US 6921572 B2
A transmission belt is made of a cord, a rubber or thermoplastic matrix, and an adhesion material which is able to adhere the cord to the rubber or thermoplastic matrix. The cord is made of at least two yarns, such that a first yarn has a melting or decomposition point T1 and a second yarn has a melting point T2, wherein T1>T2. A ratio of a linear density of the first yarn to a linear density of the second yarn is between 1,000:1 and 1:1, wherein the second yarn is fused to the first yarn. A method of making such cords includes intertwining the first and the second yarn and then heating to a temperature between T1 and T2, with the heating step being integrated with or followed by a step wherein the cord is subjected to a dipping treatment with a rubber adhesion material.
1. A transmission belt comprising a cord, a rubber or thermoplastic matrix, and an adhesion material able to adhere the cord to the rubber or thermoplastic matrix, wherein the cord comprises at least two yarns, a first yarn having a melting or decomposition point T1 and a second yarn having a melting point T2, wherein T1>T2 and a ratio of a linear density of the first yarn to a linear density of the second yarn is between 1,000:1 and 1:1, and wherein the second yarn is fused to the first yarn.
2. The transmission belt of
3. The transmission belt of
4. A method of manufacturing a cord comprised of at least two yarns, a first yarn having a melting or decomposition point T1 and a second yarn having a melting point T2, wherein T1>T2 and a ratio of a linear density of the first yarn to a linear density of the second yarn is between 1,000:1 and 1:1, and wherein the second yarn is fused to the first yarn, comprising:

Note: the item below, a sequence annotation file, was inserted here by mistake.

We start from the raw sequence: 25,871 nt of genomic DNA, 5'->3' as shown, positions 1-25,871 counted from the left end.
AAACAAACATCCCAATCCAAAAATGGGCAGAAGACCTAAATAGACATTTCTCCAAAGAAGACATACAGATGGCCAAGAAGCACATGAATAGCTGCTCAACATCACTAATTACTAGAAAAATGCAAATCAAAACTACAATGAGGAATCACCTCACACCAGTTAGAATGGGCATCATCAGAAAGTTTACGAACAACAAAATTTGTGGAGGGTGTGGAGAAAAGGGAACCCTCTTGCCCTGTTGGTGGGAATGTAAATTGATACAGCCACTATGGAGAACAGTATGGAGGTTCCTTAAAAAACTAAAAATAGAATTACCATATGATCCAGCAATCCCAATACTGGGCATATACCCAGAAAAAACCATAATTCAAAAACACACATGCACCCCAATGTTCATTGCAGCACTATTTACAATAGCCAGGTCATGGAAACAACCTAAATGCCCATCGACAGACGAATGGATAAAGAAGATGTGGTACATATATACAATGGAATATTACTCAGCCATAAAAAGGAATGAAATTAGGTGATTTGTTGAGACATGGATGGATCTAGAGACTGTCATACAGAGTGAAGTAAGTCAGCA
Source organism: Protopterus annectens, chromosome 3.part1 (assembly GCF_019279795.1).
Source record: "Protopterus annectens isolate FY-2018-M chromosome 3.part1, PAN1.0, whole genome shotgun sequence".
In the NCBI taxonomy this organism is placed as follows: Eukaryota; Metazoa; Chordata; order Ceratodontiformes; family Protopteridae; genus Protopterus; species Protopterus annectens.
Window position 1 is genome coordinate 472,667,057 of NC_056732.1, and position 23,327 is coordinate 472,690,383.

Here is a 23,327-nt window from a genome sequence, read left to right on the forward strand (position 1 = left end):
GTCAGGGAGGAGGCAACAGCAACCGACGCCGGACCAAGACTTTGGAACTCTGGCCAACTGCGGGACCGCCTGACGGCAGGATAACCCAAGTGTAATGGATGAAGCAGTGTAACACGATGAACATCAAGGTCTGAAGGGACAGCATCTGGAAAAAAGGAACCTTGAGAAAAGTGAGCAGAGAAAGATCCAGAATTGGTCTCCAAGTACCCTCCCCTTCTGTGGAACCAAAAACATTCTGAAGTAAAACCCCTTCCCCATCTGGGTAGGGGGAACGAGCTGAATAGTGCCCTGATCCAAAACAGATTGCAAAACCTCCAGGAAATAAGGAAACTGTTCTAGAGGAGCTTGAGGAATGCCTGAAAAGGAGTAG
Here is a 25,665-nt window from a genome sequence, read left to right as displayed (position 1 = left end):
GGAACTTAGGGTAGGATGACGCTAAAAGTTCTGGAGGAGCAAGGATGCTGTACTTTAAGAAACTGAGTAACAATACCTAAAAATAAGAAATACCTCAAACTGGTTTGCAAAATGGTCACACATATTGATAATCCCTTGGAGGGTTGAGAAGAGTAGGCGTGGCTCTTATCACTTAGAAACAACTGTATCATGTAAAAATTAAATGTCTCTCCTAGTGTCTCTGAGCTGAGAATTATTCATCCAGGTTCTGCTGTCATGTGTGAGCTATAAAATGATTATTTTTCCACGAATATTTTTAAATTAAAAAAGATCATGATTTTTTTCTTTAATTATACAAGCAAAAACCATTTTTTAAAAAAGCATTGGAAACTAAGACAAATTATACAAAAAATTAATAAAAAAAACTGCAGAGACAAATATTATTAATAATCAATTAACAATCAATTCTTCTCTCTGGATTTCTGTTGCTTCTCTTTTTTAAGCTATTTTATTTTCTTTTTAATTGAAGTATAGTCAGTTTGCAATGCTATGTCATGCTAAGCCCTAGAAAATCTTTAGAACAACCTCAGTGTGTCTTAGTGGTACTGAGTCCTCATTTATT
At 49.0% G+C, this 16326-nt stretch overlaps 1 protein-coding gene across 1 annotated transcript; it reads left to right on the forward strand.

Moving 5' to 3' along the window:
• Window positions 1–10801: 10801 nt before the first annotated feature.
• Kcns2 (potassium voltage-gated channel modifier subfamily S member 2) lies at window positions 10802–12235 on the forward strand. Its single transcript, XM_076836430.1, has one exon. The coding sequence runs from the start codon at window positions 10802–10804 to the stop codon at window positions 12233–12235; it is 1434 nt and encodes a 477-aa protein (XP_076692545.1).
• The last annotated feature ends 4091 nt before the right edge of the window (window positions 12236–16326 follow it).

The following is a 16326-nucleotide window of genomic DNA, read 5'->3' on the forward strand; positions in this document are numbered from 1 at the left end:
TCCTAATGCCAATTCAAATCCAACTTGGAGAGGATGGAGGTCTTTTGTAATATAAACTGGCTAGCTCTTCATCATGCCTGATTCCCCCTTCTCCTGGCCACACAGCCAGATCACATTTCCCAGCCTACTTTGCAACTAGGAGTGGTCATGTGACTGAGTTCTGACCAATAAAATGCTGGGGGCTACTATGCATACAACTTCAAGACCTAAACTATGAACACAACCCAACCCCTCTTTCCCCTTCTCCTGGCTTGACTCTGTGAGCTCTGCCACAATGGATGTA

intertwining the first and the second yarn;
heating the intertwined first and second yarn to a temperature between T1 and T2; and
dipping with an adhesion material able to adhere the cord to a rubber or thermoplastic matrix, wherein the heating is conducted before or during the dipping.
5. A method of manufacturing a transmission belt comprising adhering the cord obtained by the method of
6. The transmission belt according to
7. The transmission belt according to
8. The transmission belt according to
9. The transmission belt according to
10. The transmission belt according to
11. The transmission belt according to
12. The method of manufacturing a cord according to
13. The method of manufacturing a cord according to
14. The method of manufacturing a cord according to
15. The method of manufacturing a cord according to
16. The method of manufacturing a cord according to
17. The method of manufacturing a cord according to
1. Field of the Invention
The invention pertains to a transmission belt comprising a cord with at least two fused yarns, to a method of manufacturing the cord, and to a method of manufacturing the transmission belt.
2. Discussion of Related Art
Cords for reinforcing rubber articles are known in the art. A cord for that purpose comprising at least one high-modulus yarn and at least one low-modulus yarn is disclosed in WO 97/06297. The yarns of these cords may be twisted together and can be dipped with a rubber adhesive material. The low-modulus yarn is primarily added as a process aid to enable high-modulus yarns to be used in mould curing processes. By this method transmission belts can be produced; however, during the processing of such belts the mechanical properties of the cord tend to deteriorate.